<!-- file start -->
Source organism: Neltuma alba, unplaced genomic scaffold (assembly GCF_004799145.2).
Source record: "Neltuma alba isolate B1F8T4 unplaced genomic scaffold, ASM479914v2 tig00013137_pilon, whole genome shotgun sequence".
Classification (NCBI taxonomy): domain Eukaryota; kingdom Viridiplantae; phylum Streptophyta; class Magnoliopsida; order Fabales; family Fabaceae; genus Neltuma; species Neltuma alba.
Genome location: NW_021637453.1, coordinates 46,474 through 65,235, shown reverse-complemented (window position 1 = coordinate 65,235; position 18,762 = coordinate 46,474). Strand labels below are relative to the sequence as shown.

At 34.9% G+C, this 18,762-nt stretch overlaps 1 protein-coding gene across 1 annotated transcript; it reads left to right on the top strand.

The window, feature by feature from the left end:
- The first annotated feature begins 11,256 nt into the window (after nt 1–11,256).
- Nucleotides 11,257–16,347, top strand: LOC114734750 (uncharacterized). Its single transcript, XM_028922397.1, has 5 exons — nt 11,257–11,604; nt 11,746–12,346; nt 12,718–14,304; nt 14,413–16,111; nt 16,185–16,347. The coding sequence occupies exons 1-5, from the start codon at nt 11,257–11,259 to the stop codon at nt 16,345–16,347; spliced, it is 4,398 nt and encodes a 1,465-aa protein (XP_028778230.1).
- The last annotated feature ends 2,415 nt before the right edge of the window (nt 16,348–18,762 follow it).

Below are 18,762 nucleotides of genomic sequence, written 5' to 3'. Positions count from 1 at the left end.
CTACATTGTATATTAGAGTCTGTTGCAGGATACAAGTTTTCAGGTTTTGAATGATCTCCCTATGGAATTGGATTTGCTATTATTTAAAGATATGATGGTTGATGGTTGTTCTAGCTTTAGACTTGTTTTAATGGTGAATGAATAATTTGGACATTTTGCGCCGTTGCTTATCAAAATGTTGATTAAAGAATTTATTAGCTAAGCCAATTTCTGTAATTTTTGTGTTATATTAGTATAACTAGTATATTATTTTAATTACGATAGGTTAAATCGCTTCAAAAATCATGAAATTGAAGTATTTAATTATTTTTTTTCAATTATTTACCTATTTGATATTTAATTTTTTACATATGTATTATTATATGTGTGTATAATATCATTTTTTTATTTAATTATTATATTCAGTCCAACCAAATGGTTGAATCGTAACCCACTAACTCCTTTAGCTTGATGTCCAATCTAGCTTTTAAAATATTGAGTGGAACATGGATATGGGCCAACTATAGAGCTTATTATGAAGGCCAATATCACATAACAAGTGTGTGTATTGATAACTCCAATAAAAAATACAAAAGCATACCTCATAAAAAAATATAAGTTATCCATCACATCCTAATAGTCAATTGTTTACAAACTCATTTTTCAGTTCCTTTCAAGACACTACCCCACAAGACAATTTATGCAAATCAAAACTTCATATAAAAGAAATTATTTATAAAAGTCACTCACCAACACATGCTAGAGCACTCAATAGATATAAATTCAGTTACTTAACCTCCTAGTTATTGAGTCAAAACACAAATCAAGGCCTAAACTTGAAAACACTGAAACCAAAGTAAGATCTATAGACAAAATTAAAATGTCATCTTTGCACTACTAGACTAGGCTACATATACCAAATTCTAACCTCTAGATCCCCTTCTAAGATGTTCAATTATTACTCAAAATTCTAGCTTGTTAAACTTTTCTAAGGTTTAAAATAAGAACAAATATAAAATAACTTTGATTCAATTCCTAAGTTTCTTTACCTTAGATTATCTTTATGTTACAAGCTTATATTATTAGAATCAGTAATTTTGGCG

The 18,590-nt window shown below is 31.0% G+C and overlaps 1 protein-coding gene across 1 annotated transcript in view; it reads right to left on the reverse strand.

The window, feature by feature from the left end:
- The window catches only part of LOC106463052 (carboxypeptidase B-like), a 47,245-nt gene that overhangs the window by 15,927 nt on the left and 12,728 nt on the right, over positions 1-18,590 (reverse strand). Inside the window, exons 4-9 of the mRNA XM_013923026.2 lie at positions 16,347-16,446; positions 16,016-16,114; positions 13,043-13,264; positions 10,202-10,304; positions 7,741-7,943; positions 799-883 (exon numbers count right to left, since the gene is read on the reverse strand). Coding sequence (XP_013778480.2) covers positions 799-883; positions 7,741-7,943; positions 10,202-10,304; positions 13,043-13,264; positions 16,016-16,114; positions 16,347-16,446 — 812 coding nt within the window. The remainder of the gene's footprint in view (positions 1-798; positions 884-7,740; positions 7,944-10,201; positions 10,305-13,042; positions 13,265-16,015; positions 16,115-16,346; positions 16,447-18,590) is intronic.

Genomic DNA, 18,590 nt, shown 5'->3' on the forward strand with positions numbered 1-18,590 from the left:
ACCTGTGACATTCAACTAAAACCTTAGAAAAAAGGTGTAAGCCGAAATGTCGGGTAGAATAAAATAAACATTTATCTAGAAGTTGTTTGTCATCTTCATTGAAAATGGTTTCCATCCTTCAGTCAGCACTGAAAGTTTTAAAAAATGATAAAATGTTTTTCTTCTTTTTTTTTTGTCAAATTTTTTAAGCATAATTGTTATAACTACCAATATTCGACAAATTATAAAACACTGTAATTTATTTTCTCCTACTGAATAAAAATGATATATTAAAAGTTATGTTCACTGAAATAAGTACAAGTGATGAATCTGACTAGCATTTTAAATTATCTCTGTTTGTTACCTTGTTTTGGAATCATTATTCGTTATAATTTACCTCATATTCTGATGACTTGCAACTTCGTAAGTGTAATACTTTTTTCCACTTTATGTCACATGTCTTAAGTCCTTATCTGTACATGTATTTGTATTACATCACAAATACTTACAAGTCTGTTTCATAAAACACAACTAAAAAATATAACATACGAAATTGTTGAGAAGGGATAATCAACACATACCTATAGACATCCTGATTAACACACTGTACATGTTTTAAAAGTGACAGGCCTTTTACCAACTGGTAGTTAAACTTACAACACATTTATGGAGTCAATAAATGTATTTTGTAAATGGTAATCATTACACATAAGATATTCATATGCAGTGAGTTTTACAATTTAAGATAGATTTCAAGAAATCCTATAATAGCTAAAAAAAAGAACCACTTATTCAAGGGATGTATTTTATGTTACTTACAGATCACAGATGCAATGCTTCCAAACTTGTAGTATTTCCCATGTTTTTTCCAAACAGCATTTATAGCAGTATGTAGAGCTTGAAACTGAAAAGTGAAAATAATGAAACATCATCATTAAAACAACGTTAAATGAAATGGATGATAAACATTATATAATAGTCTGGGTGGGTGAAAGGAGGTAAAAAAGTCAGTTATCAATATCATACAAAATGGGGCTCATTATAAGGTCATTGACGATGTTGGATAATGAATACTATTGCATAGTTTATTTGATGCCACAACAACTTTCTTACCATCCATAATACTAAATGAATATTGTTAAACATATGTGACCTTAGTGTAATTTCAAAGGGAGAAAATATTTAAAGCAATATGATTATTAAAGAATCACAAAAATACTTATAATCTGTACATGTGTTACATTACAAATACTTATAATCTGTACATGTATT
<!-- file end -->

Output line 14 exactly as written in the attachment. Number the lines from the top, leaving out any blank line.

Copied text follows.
- The window catches only part of LOC106463052 (carboxypeptidase B-like), a 47,245-nt gene that overhangs the window by 15,927 nt on the left and 12,728 nt on the right, over positions 1-18,590 (reverse strand). Inside the window, exons 4-9 of the mRNA XM_013923026.2 lie at positions 16,347-16,446; positions 16,016-16,114; positions 13,043-13,264; positions 10,202-10,304; positions 7,741-7,943; positions 799-883 (exon numbers count right to left, since the gene is read on the reverse strand). Coding sequence (XP_013778480.2) covers positions 799-883; positions 7,741-7,943; positions 10,202-10,304; positions 13,043-13,264; positions 16,016-16,114; positions 16,347-16,446 — 812 coding nt within the window. The remainder of the gene's footprint in view (positions 1-798; positions 884-7,740; positions 7,944-10,201; positions 10,305-13,042; positions 13,265-16,015; positions 16,115-16,346; positions 16,447-18,590) is intronic.